Makeover of a TV Unit with Chalk Paint

Makeover of a TV Unit with Chalk Paint

It’s been quite some time since I finished this makeover. I felt as if I needed to make peace with this little TV unit before I could share it. All I wanted was a quick and simple makeover of my entertainment unit with a chalk paint wash. Sound easy, right? Well … this was one of those times when nothing seemed to go right … but boy did I learn a lot!

Makeover of a TV Unit with Chalk Paint

Here is the before photo. I’m not a huge fan of TV or entertainment units and it took me a while to find one I liked. I wanted a unit that sat low, would hide the DVD player (and DVDs), and wasn’t too “heavy-looking”. This piece had a good coat of polyethylene which I needed to remove as I wanted to finish the unit with a light chalk paint wash.

My first mistake was to put myself under time pressure. I tried to strip this piece in between running my daughter to school, then heading off to watch her swim, and finally the after-school pick up … I need to be around to monitor the stripping process.

Makeover of a TV Unit with Chalk Paint

I found this medium-sized “Orchard Oak” TV Unit in a light grain oak timber at Early Settler.

Using a paint stripper on my chopping boards had worked well previously … so why not here? After applying the paint stripper to the unit and allowing it to cure, I then started scraping off the varnish.

My second mistake was then to use steelwool and water to wash the piece down. Afterwards I ran off to pick up my daughter from school. Which allowed plenty of time for the water to react to the steelwool particles left sitting on the top.

I nearly cried when I got home and saw this …. WHAT HAPPENED?!

Makeover of My TV Unit with Chalk Paint Wash

And here is another perspective of the horror – I probably couldn’t get this effect again if I tried! I thought … this is it, I’ll have to paint the unit black! Not at all the light bright look I wanted.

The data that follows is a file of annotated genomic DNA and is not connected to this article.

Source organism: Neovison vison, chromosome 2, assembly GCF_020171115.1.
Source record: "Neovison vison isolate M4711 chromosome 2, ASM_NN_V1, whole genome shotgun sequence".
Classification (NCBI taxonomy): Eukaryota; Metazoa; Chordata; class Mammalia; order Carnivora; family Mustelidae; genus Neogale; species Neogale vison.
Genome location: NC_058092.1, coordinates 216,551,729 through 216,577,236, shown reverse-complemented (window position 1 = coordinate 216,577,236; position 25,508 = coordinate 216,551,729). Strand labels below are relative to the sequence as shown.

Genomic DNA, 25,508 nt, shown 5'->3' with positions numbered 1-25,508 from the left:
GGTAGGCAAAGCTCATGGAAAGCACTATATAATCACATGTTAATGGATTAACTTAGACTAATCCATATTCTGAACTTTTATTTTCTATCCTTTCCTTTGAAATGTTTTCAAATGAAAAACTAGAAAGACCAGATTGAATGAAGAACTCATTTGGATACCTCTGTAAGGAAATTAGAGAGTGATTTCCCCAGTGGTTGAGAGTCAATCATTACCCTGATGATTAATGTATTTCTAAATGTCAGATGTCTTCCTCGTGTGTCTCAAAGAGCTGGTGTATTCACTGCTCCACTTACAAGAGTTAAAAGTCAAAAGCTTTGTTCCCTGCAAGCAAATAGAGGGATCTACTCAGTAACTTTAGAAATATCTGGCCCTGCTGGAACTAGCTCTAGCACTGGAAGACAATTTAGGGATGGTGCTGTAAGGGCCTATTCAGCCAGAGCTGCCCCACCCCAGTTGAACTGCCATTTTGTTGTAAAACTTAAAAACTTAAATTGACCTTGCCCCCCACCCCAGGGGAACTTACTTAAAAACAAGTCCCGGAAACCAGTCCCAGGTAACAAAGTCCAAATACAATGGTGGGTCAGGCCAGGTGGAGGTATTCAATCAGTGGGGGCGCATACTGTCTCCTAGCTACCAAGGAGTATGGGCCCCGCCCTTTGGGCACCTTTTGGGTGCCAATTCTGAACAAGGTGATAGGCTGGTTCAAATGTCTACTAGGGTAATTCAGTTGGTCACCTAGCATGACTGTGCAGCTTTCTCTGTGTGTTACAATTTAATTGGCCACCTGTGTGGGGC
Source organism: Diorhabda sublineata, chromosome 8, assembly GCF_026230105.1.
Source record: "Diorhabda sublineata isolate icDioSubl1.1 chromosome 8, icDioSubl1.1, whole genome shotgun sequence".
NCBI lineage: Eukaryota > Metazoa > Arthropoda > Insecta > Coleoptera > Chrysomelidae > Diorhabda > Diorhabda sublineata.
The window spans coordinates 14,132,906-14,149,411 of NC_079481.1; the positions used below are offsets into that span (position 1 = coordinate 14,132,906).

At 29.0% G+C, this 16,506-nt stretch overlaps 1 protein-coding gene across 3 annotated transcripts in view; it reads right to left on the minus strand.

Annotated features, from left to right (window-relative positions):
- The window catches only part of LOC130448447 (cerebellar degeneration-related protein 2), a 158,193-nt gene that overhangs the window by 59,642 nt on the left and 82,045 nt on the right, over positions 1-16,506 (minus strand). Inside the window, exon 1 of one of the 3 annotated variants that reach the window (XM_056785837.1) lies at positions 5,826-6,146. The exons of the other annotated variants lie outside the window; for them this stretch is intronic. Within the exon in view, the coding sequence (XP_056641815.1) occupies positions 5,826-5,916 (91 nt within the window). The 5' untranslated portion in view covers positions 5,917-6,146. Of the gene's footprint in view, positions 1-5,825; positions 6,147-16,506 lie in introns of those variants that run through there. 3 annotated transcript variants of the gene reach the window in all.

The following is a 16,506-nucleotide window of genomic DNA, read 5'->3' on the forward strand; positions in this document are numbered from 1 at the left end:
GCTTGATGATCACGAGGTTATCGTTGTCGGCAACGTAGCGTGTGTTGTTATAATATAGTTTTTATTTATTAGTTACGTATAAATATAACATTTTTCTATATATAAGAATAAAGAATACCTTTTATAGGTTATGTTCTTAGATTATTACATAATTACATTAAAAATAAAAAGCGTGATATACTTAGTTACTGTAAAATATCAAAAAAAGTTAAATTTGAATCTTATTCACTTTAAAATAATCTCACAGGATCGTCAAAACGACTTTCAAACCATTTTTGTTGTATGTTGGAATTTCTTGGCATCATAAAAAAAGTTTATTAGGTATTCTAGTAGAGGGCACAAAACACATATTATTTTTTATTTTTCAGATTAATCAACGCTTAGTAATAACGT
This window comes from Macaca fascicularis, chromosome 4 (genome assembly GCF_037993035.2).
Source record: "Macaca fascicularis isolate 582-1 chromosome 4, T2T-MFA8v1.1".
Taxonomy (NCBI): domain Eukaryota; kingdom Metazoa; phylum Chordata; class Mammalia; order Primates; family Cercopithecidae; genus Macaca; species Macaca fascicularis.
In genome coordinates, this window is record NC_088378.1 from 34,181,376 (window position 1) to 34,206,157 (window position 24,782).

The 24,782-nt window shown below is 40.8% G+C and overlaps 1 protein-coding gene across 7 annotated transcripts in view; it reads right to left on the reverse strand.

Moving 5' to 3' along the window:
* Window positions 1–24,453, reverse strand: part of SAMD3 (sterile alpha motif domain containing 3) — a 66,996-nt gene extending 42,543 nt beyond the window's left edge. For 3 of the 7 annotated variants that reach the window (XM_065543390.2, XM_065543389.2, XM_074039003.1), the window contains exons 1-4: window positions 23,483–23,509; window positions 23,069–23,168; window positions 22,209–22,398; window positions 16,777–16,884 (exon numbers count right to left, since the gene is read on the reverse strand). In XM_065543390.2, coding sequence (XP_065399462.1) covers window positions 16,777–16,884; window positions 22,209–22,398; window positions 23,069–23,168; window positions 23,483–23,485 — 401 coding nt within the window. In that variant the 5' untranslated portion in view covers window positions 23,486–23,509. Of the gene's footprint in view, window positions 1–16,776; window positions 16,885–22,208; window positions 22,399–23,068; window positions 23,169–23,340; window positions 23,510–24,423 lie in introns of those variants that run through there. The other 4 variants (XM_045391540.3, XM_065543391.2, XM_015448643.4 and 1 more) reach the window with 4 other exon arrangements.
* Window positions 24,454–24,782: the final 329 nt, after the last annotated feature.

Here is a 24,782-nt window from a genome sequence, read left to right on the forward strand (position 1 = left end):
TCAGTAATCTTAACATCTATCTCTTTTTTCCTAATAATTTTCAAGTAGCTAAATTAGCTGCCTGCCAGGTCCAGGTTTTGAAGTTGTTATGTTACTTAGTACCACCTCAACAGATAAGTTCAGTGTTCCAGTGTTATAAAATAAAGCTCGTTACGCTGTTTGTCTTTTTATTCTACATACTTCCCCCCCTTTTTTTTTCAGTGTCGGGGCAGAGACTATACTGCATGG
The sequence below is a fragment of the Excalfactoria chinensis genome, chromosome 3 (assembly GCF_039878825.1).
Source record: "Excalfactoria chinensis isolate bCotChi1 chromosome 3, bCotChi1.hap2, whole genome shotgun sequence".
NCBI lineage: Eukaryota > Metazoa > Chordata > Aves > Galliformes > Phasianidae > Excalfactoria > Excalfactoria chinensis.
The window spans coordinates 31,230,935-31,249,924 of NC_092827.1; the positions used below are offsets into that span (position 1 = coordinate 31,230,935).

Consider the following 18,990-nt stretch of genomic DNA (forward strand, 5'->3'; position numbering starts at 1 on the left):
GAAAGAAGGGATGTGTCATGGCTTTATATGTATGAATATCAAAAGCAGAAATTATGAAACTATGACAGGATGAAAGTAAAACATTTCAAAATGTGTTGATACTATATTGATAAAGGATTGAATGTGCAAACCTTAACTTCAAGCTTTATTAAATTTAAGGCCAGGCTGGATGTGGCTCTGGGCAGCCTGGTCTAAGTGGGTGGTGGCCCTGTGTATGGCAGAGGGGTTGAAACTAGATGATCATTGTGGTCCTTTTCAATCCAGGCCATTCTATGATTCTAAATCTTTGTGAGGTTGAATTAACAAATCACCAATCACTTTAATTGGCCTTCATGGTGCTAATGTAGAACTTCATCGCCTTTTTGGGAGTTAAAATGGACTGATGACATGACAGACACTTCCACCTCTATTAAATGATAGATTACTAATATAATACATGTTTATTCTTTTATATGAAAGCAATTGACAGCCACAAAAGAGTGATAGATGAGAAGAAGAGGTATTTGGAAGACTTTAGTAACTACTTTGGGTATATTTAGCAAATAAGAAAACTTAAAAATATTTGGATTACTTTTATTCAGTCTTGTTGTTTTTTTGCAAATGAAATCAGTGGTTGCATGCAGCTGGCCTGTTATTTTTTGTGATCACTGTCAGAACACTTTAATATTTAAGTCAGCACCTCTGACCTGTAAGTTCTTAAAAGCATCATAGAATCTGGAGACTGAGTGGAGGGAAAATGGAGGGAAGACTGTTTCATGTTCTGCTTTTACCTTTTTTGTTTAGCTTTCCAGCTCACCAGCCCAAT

What to do?! After a bit of research it seemed oxalic acid, which is often used as a wood bleach, would remove the black stains caused by water penetration.  However I tried sanding to remove the marks first. Oxalic acid is pretty heavy duty, and I only wanted to use it as a last resort. But those marks were here to stay and I really didn’t want to paint the piece black.

I found a great step-by-step tutorial here, which I followed to the letter.

Makeover of My TV Unit with Chalk Paint Wash

The top was much worse that the rest of the unit. You can also see Ollie’s tail as he checks out my debacle!

If you’re thinking of using this method please remember to nuturise the bleach with vinegar. Make sure this method will work on the type of wood your piece is made from, as well as the type of stain. This really was a last resort for me but it worked wonders!

(You’ll have to excuse the rather poor photos … I was so sure I would never share this makeover with anyone!)

Makeover of My TV Unit with Chalk Paint Wash

I allowed the unit to dry for several days and finished with a light sand using fine sandpaper (about 210 grade). I then started on the chalk paint wash, using Annie Sloan Old White and a damp rag. I applied the chalk paint with a paint brush and then wiped off the excess with a damp cloth.

Makeover of My TV Unit with Chalk Paint Wash

You would have thought that after all of this there would be nothing left of the original finish. Not so! Some of the polyethylene had remained, which meant the paint wiped straight off. I thought perhaps I could get away with this but it left little strange shapped bald patches.

My next mistake was not removing all traces of the polyethylene before applying the paint wash. The varnished simply acted as a barrier between the wood and the paint.

I left the paint to dry and then sanded the bald patches with medium 120 grit sandpaper. Using sandpaper to remove the polyeuthene was probably what I should have done in the first place … live and learn.

Makeover of a TV Unit with Chalk Paint